As verily as bread doeth make and bake the baker
So verily these thefes the prestes can make their maker.

→ If Leighton wyll neades his maker make
That these are true he can not forsake
A Papiste he is and the popes owne knight
That preacheth falshed in stead of ryght
He knowith not howe to pay hys dettes
But wyth catchinge his creditors in the Popes netts
A thefe, a robber, by preachinge sedition
Is better regarded then the kings co~mission.
Amonge Papistes.

Alexander Brome, ‘The Saints Encouragement’, Written in 1643

Fight on brave Souldiers for the cause,
Fear not the Caveleers;
Their threatnings are as senselesse, as
Our Jealousies and fears.
'Tis you must perfect this great work,
And all Malignants slay,
You must being back the King again
The clean contrary way.

Tis for Religion that you fight,
And for the Kingdomes good,
By robbing Churches, plundring men,
And shedding guiltlesse blood.
Down with the Orthodoxal train,
All Loyal Subjects slay;
When these are gone we shall be blest
The clean contrary way.

When Charles we've bankrupt made, like us
Of Crown and power bereft him;
And all his loyal subjects slain,
And none but Rebels left him.
When we've beggar'd all the Land,
And sent our Truncks away,
We'l make him then a glorious Prince;
The clean contrary way.

'Tis to preserve his Majesty,
That we against him fight,
Nor are we ever beaten back,
Because our cause is right,
If any make a scruple on't,
Our Declarations say
Who fight for us, fight for the King,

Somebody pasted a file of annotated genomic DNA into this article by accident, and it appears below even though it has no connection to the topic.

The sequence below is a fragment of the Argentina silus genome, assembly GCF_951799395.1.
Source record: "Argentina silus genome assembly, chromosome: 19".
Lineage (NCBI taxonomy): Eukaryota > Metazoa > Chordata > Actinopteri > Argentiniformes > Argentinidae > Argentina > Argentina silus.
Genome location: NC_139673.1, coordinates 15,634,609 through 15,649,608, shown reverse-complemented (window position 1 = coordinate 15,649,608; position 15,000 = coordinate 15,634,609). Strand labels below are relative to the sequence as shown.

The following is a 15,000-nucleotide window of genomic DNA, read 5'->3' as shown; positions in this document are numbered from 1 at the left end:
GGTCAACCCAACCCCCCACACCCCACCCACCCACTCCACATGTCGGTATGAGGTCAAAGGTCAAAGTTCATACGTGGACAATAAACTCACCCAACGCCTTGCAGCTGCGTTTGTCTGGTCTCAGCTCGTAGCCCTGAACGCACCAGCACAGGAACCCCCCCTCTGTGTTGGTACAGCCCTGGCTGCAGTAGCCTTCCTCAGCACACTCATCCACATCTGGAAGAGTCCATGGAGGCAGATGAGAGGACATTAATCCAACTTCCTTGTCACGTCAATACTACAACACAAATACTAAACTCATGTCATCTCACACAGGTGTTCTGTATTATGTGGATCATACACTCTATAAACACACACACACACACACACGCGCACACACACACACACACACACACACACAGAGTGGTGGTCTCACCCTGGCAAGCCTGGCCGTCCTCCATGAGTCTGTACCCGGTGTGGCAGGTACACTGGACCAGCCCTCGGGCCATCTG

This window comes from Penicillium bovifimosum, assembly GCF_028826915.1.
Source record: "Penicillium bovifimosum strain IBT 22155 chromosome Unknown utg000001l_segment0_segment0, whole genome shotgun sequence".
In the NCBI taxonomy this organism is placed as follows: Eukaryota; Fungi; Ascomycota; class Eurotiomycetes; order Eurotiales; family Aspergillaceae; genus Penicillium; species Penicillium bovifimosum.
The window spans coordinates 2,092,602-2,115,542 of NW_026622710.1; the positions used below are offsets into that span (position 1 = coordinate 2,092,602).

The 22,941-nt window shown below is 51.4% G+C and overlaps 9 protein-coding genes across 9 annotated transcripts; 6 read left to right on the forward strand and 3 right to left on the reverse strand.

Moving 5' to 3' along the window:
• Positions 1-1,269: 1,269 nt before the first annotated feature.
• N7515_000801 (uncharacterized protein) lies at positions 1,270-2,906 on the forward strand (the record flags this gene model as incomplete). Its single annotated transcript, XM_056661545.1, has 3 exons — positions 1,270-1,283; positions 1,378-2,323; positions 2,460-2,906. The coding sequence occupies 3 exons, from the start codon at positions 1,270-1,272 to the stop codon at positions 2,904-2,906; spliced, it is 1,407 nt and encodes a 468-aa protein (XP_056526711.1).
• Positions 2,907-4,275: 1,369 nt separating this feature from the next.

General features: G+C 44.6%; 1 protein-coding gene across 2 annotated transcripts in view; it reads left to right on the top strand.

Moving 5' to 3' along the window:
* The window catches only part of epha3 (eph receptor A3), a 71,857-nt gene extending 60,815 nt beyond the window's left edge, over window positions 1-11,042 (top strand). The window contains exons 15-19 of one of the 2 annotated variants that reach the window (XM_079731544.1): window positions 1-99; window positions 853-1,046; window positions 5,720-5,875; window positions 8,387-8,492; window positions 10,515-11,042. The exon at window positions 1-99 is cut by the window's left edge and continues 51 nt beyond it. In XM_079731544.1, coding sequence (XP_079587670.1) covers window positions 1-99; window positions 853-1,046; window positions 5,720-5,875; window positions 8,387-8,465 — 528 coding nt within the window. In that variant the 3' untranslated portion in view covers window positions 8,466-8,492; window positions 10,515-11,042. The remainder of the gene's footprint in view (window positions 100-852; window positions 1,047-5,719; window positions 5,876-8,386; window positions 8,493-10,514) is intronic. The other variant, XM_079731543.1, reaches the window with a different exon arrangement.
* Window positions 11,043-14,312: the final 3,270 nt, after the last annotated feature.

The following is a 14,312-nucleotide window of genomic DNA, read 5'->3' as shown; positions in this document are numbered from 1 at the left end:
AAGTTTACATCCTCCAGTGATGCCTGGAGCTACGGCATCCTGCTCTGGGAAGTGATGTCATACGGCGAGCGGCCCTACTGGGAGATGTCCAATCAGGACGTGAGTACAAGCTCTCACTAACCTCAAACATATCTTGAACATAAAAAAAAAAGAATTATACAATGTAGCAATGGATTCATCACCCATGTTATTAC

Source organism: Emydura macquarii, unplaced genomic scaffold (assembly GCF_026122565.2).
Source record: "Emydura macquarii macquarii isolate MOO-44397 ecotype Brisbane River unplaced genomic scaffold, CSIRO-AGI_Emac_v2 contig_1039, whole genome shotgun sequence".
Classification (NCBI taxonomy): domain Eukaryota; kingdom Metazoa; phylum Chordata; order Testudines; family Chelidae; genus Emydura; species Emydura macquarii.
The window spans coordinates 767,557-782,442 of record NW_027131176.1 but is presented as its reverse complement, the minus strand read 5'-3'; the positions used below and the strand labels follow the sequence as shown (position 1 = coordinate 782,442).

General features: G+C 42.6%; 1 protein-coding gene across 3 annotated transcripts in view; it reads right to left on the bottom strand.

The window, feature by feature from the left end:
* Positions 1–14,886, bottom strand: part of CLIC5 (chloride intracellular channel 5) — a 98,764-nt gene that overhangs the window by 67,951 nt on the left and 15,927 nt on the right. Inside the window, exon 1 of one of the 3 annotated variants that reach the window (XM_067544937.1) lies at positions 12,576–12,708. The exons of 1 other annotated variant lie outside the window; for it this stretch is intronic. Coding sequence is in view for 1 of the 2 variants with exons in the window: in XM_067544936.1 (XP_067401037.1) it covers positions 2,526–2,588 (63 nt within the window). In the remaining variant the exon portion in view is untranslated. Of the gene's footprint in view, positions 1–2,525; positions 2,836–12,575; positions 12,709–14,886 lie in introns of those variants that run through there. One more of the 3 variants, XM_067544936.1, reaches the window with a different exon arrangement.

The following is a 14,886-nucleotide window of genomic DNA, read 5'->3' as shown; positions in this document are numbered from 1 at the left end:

The clean contrary way.

At Keynton, Branford, Plymmouth, York,
And diverse places more;
What victories we Saints obtain'd,
The like ne're seen before.
How often we Prince Robert kill'd,
And bravely won the day,
The wicked Cavaleers did run
The clean contrary way.

The true Religion we maintain,
The Kingdomes peace, and plenty;
The priviledg of Parliament
Not known to one of twenty:
The antient Fundamental Laws,
And teach men to obey;
Their Lawful Soveraign, and all these,
The clean contrary way.

We subjects Liberties preserve,
By, prisonment and plunder,
And do inrich our selves and state
By keeping the wicked under.
We must preserve Mecannicks now,
To Lecturize and pray;
By them the Gospel is advanc'd,
The clean contrary way.

And though the King be much misled
By that malignant crew;
He'l find us honest, and at last,
Give all of us our due.
For we do wisely plot, and plot
Rebellion to destroy,
He sees we stand for peace and truth,
The clean contrary way.

The publick faith shall save our souls,
And good out-works together,
And ships shall save our lives that stay,
Only for wind weather.
But when our faith and works fall down,
And all our hopes decay,
Our Acts will bear us up to heaven,
The clean contrary way.

John Eliot, ‘The Fidlers that were committed for singing a Song called, The clean contrary way’ (1658).

The Fidlers must be whipt the people say,
Because they sung the clean contrary way;
Which if they be, a Crown I dare to lay,
They then will sing the clean contrary way.
And he that did those merry Knaves betray,
Wise men will praise, the clean contrary way:
For whipping them no envy can allay,
Unlesse it be the clean contrary way.
Then if they went the Peoples tongues to stay,
Doubtless they went the clean contrary way.